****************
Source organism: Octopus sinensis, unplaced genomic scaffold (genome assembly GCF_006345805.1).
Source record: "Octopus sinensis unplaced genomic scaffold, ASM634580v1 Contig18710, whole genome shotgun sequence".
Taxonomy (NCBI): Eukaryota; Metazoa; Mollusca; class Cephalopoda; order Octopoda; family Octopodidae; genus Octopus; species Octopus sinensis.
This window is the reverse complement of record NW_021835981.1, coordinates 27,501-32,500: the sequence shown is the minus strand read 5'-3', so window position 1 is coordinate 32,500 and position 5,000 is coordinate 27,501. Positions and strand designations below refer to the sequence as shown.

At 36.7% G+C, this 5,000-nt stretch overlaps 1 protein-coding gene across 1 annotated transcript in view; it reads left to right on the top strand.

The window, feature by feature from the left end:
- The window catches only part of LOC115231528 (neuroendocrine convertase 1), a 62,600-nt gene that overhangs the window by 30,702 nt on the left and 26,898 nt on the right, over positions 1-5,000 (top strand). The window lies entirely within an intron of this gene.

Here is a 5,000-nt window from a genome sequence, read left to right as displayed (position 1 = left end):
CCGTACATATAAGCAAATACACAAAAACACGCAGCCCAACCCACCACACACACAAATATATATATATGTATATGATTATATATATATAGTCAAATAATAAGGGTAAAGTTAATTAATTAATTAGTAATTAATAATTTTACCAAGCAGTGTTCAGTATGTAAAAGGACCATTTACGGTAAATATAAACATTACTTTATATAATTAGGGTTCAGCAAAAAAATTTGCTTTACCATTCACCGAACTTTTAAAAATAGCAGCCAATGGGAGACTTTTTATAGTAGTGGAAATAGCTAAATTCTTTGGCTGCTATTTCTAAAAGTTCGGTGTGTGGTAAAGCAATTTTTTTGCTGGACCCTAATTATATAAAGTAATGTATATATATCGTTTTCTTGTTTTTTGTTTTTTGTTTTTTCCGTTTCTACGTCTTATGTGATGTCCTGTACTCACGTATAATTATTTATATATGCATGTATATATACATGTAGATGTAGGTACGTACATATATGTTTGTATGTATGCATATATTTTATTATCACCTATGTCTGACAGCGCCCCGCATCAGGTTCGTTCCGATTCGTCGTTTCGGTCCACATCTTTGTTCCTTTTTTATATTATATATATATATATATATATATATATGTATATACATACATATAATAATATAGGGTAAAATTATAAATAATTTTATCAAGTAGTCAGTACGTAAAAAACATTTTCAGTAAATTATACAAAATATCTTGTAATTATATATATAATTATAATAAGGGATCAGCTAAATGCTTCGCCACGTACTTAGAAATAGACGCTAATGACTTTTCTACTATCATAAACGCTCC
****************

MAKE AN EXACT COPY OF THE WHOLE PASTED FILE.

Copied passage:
Source organism: Octopus sinensis, unplaced genomic scaffold (genome assembly GCF_006345805.1).
Source record: "Octopus sinensis unplaced genomic scaffold, ASM634580v1 Contig18710, whole genome shotgun sequence".
Taxonomy (NCBI): Eukaryota; Metazoa; Mollusca; class Cephalopoda; order Octopoda; family Octopodidae; genus Octopus; species Octopus sinensis.
This window is the reverse complement of record NW_021835981.1, coordinates 27,501-32,500: the sequence shown is the minus strand read 5'-3', so window position 1 is coordinate 32,500 and position 5,000 is coordinate 27,501. Positions and strand designations below refer to the sequence as shown.

At 36.7% G+C, this 5,000-nt stretch overlaps 1 protein-coding gene across 1 annotated transcript in view; it reads left to right on the top strand.

The window, feature by feature from the left end:
- The window catches only part of LOC115231528 (neuroendocrine convertase 1), a 62,600-nt gene that overhangs the window by 30,702 nt on the left and 26,898 nt on the right, over positions 1-5,000 (top strand). The window lies entirely within an intron of this gene.

Here is a 5,000-nt window from a genome sequence, read left to right as displayed (position 1 = left end):
CCGTACATATAAGCAAATACACAAAAACACGCAGCCCAACCCACCACACACACAAATATATATATATGTATATGATTATATATATATAGTCAAATAATAAGGGTAAAGTTAATTAATTAATTAGTAATTAATAATTTTACCAAGCAGTGTTCAGTATGTAAAAGGACCATTTACGGTAAATATAAACATTACTTTATATAATTAGGGTTCAGCAAAAAAATTTGCTTTACCATTCACCGAACTTTTAAAAATAGCAGCCAATGGGAGACTTTTTATAGTAGTGGAAATAGCTAAATTCTTTGGCTGCTATTTCTAAAAGTTCGGTGTGTGGTAAAGCAATTTTTTTGCTGGACCCTAATTATATAAAGTAATGTATATATATCGTTTTCTTGTTTTTTGTTTTTTGTTTTTTCCGTTTCTACGTCTTATGTGATGTCCTGTACTCACGTATAATTATTTATATATGCATGTATATATACATGTAGATGTAGGTACGTACATATATGTTTGTATGTATGCATATATTTTATTATCACCTATGTCTGACAGCGCCCCGCATCAGGTTCGTTCCGATTCGTCGTTTCGGTCCACATCTTTGTTCCTTTTTTATATTATATATATATATATATATATATATATGTATATACATACATATAATAATATAGGGTAAAATTATAAATAATTTTATCAAGTAGTCAGTACGTAAAAAACATTTTCAGTAAATTATACAAAATATCTTGTAATTATATATATAATTATAATAAGGGATCAGCTAAATGCTTCGCCACGTACTTAGAAATAGACGCTAATGACTTTTCTACTATCATAAACGCTCC